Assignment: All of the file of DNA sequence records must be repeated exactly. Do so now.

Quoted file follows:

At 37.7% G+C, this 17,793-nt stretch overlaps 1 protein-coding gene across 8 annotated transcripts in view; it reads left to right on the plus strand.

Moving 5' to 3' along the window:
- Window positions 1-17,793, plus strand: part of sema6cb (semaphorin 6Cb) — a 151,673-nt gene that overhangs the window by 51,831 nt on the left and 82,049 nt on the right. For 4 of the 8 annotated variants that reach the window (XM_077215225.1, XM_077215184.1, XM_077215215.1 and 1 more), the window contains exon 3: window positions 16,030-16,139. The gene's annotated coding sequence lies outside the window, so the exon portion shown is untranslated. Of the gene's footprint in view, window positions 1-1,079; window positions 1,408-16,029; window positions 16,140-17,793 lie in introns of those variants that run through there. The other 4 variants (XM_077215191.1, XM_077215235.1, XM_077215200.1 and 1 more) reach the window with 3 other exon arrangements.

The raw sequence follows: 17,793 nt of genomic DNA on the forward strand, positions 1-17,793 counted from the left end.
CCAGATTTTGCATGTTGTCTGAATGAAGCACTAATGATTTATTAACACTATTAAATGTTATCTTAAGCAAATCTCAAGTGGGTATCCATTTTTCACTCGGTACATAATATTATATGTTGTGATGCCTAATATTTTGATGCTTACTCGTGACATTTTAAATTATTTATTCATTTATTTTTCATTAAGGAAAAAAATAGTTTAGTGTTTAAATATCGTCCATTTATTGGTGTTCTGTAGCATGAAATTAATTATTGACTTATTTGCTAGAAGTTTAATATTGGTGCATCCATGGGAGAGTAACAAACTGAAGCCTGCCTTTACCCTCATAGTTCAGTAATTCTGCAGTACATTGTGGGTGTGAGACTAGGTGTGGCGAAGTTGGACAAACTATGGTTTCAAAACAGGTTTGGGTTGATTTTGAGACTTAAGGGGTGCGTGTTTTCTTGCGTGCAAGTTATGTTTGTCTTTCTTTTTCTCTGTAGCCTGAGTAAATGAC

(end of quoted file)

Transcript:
At 37.7% G+C, this 17,793-nt stretch overlaps 1 protein-coding gene across 8 annotated transcripts in view; it reads left to right on the plus strand.

Moving 5' to 3' along the window:
- Window positions 1-17,793, plus strand: part of sema6cb (semaphorin 6Cb) — a 151,673-nt gene that overhangs the window by 51,831 nt on the left and 82,049 nt on the right. For 4 of the 8 annotated variants that reach the window (XM_077215225.1, XM_077215184.1, XM_077215215.1 and 1 more), the window contains exon 3: window positions 16,030-16,139. The gene's annotated coding sequence lies outside the window, so the exon portion shown is untranslated. Of the gene's footprint in view, window positions 1-1,079; window positions 1,408-16,029; window positions 16,140-17,793 lie in introns of those variants that run through there. The other 4 variants (XM_077215191.1, XM_077215235.1, XM_077215200.1 and 1 more) reach the window with 3 other exon arrangements.

The raw sequence follows: 17,793 nt of genomic DNA on the forward strand, positions 1-17,793 counted from the left end.
CCAGATTTTGCATGTTGTCTGAATGAAGCACTAATGATTTATTAACACTATTAAATGTTATCTTAAGCAAATCTCAAGTGGGTATCCATTTTTCACTCGGTACATAATATTATATGTTGTGATGCCTAATATTTTGATGCTTACTCGTGACATTTTAAATTATTTATTCATTTATTTTTCATTAAGGAAAAAAATAGTTTAGTGTTTAAATATCGTCCATTTATTGGTGTTCTGTAGCATGAAATTAATTATTGACTTATTTGCTAGAAGTTTAATATTGGTGCATCCATGGGAGAGTAACAAACTGAAGCCTGCCTTTACCCTCATAGTTCAGTAATTCTGCAGTACATTGTGGGTGTGAGACTAGGTGTGGCGAAGTTGGACAAACTATGGTTTCAAAACAGGTTTGGGTTGATTTTGAGACTTAAGGGGTGCGTGTTTTCTTGCGTGCAAGTTATGTTTGTCTTTCTTTTTCTCTGTAGCCTGAGTAAATGAC